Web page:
The imposing Catedral de Santa María, also known as La Iglesia de la Inmaculada Concepción, was built on the site of the original Comayagua  plaza over the course of more than a century, between 1580 and 1708. The prolonged construction stemmed from problems obtaining funds and the need to rebuild the church’s foundation in the 17th century.
The church’s facade, which recently underwent thorough renovations, is decorated with sculpted columns and eight statues set in niches. The tower, built in 1650, holds one of the oldest known clocks in the world. The Reloj Arabe, as it is known, was made around 1100 and graced the side of La Alhambra in Granada, Spain, before it was donated to Comayagua by King Felipe II.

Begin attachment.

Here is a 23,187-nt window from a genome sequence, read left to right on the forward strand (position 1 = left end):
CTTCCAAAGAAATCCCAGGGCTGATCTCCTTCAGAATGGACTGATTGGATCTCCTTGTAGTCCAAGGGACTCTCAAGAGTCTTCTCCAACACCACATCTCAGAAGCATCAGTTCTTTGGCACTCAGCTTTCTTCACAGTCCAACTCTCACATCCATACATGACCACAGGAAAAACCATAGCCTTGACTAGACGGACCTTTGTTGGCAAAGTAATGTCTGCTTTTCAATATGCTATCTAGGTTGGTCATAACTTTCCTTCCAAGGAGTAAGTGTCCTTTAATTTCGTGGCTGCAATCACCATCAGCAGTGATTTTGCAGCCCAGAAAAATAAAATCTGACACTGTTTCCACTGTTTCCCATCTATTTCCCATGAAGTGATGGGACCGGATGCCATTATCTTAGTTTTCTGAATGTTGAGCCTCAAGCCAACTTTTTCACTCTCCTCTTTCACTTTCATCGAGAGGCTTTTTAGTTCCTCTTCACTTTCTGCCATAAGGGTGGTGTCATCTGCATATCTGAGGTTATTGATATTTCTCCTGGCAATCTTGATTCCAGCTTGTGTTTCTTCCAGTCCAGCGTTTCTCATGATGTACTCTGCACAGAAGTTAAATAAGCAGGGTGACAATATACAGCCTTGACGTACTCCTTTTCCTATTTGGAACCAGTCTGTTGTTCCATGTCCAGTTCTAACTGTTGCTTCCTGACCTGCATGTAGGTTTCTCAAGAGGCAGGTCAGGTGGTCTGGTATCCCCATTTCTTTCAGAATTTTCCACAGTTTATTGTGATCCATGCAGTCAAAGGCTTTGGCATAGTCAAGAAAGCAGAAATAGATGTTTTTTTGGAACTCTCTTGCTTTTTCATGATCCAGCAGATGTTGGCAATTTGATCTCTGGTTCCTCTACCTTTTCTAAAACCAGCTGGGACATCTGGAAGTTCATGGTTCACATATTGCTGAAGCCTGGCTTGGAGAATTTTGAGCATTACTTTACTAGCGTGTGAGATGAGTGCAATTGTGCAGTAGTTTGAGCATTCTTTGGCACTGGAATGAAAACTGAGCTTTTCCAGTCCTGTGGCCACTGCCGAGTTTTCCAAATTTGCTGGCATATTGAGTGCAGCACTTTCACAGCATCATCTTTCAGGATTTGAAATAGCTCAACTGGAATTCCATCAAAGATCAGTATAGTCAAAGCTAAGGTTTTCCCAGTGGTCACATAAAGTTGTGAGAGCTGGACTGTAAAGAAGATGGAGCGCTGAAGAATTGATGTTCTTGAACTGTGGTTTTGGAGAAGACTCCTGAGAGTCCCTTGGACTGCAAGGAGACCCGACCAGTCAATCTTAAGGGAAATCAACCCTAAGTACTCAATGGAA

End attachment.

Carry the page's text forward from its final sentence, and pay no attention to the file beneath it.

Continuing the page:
Inside the cathedral are three extraordinarily elaborate retablos in baroque style, with sculptures by Andrés y Francisco de Ocampo dating from the 1630s. Many colonial religious paintings hang on the walls inside. The cathedral is normally open 9:30 a.m.–noon and 2–5 p.m. weekdays, and of course Sundays for mass.